[Top][All Lists]

[Date Prev][Date Next][Thread Prev][Thread Next][Date Index][Thread Index]

Re: Supporting POSIX *users* (was: Re: Does supporting POSIX application

From: Marcus Brinkmann
Subject: Re: Supporting POSIX *users* (was: Re: Does supporting POSIX applications require ACLs?)
Date: Wed, 26 Oct 2005 09:35:38 +0200
User-agent: Wanderlust/2.14.0 (Africa) SEMI/1.14.6 (Maruoka) FLIM/1.14.7 (Sanjō) APEL/10.6 Emacs/21.4 (i386-pc-linux-gnu) MULE/5.0 (SAKAKI)

At Tue, 25 Oct 2005 19:17:24 +0200,
<address@hidden> wrote:
> > I'm not convinced that we have to support ACLs.  I think the question
> > needs to be asked: how many applications rely of ACLs?  Many
> > applications just open files and read and write some bytes.  For these
> > applications, the fact that access is granted based on an ACL, a
> > capability or something else is immaterial: if open succeeds and
> > returns a file descriptor to the named file then all is well.
> The most important piece is missing in your picture: The user.
> When RMS decided to go for a UNIX-like system, although he considered it
> inferior, he didn't do so because of existing POSIX applications. (In
> fact, at that time practically no free POSIX applications existed.) He
> did so because of the users who were *familiar* with UNIX, so they could
> easily switch.

If you make the same argument today, you will end up with a graphical
desktop system.  Users today don't know Unix, they know MS Windows.
That's a matter of fact.

The Unix user ID concepts and file system access bits cause
_considerable_ confusion among new users.  This is independent of
their intelligence, commitment, or motivation.  I have seen this
confusion, and it is justified ("execute" allows me to enter a

I think you have a much better chance starting with a completely
private desktop (that's a concept people are familiar with), and then
have something like an "exchange box" for capabilities where users can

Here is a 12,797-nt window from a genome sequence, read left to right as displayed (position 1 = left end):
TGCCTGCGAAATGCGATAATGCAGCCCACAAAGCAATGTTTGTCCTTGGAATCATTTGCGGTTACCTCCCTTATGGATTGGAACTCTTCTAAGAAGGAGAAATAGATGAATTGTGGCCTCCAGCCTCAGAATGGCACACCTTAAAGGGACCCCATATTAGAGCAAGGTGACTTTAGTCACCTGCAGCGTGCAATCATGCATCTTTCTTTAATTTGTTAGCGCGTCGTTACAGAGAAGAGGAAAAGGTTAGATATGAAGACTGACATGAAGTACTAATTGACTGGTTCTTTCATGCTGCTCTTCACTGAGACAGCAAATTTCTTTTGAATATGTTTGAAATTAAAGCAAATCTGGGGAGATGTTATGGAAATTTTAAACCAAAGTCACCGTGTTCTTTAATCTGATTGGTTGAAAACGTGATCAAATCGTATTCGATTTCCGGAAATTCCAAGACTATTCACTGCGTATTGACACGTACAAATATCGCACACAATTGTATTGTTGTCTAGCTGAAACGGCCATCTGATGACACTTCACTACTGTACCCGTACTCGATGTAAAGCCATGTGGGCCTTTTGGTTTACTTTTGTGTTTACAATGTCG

say: Ok, this file here, I want to give access to it to some user foo.
Or: I want to share this folder here over the network.

These are concepts that human beings can easily relate to.  rwx on
files and directories, plus setuid and setgid bits, and all the
associated pitfalls and race conditions, that's something you need a
grey beard and a hat for ;)
> There is no point in building one more completely different system that
> happens to allow running POSIX applications. Shapiro is already working
> on such systems, and probably others. Why would we want to compete with
> those?

I don't understand this argument.  There are plenty of perfectly
traditional systems that implement POSIX.  What's the point of writing
another one and compete with systems like GNU/Linux, BSD, Solaris,
MacOS X, even MS Windows (slowly emerging :)?

Note that the idea is not to compete with EROS, or Plan 9, or similar
systems, but to learn from them.

> What we want is a system that, at least at the surface, *feels* like a
> UNIX system. Of course, as users and hackers become more proficient with
> the Hurd, they will use the advanced non-POSIX features more and more;
> but all this is additional bonus, *not* a thing the users should be
> confronted with against their will.
> The GNU system was to improve on UNIX in non-intrusive ways, and so is
> it's kernel, the Hurd.

I don't see a way to start with POSIX and then improve it from there.
POSIX has inherent insecurities built in.  There are not many, but
they are rather critical, and starting with POSIX and then going from
there doesn't seem to be a good option.  Once a system is insecure it
is very difficult to secure it after the fact.  Just look at the
enormous problems all those projects have trying to secure Linux.

If you have some ideas about this, let us know!


reply via email to

[Prev in Thread] Current Thread [Next in Thread]